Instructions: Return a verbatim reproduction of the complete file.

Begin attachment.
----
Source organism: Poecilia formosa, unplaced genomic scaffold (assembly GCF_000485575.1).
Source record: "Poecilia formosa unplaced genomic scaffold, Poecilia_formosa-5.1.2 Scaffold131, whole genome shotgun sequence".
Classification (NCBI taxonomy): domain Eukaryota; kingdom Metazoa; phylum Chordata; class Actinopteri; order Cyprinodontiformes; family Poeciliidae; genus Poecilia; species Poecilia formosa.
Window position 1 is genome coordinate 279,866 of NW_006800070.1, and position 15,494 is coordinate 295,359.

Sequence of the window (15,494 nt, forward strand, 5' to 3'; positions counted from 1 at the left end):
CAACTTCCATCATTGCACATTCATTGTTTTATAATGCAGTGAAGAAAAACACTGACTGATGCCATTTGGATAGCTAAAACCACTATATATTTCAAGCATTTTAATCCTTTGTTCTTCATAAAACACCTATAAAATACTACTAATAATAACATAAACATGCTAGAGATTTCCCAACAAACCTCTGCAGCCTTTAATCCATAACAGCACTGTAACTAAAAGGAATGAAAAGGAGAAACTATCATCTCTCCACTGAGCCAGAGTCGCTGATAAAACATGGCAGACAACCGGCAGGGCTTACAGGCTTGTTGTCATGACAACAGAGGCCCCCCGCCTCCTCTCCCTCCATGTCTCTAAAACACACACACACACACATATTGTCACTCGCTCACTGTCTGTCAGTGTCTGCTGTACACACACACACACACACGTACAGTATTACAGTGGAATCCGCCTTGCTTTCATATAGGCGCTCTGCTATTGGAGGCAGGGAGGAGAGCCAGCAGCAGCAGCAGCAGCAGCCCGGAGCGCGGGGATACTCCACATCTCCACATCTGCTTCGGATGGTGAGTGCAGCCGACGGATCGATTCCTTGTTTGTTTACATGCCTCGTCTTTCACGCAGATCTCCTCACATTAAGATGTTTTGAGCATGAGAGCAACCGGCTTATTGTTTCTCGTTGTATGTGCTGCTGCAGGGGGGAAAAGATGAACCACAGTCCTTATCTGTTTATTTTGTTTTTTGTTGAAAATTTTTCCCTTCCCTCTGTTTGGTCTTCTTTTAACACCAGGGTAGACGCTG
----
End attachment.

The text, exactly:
Source organism: Poecilia formosa, unplaced genomic scaffold (assembly GCF_000485575.1).
Source record: "Poecilia formosa unplaced genomic scaffold, Poecilia_formosa-5.1.2 Scaffold131, whole genome shotgun sequence".
Classification (NCBI taxonomy): domain Eukaryota; kingdom Metazoa; phylum Chordata; class Actinopteri; order Cyprinodontiformes; family Poeciliidae; genus Poecilia; species Poecilia formosa.
Window position 1 is genome coordinate 279,866 of NW_006800070.1, and position 15,494 is coordinate 295,359.

Sequence of the window (15,494 nt, forward strand, 5' to 3'; positions counted from 1 at the left end):
CAACTTCCATCATTGCACATTCATTGTTTTATAATGCAGTGAAGAAAAACACTGACTGATGCCATTTGGATAGCTAAAACCACTATATATTTCAAGCATTTTAATCCTTTGTTCTTCATAAAACACCTATAAAATACTACTAATAATAACATAAACATGCTAGAGATTTCCCAACAAACCTCTGCAGCCTTTAATCCATAACAGCACTGTAACTAAAAGGAATGAAAAGGAGAAACTATCATCTCTCCACTGAGCCAGAGTCGCTGATAAAACATGGCAGACAACCGGCAGGGCTTACAGGCTTGTTGTCATGACAACAGAGGCCCCCCGCCTCCTCTCCCTCCATGTCTCTAAAACACACACACACACACATATTGTCACTCGCTCACTGTCTGTCAGTGTCTGCTGTACACACACACACACACACGTACAGTATTACAGTGGAATCCGCCTTGCTTTCATATAGGCGCTCTGCTATTGGAGGCAGGGAGGAGAGCCAGCAGCAGCAGCAGCAGCAGCCCGGAGCGCGGGGATACTCCACATCTCCACATCTGCTTCGGATGGTGAGTGCAGCCGACGGATCGATTCCTTGTTTGTTTACATGCCTCGTCTTTCACGCAGATCTCCTCACATTAAGATGTTTTGAGCATGAGAGCAACCGGCTTATTGTTTCTCGTTGTATGTGCTGCTGCAGGGGGGAAAAGATGAACCACAGTCCTTATCTGTTTATTTTGTTTTTTGTTGAAAATTTTTCCCTTCCCTCTGTTTGGTCTTCTTTTAACACCAGGGTAGACGCTG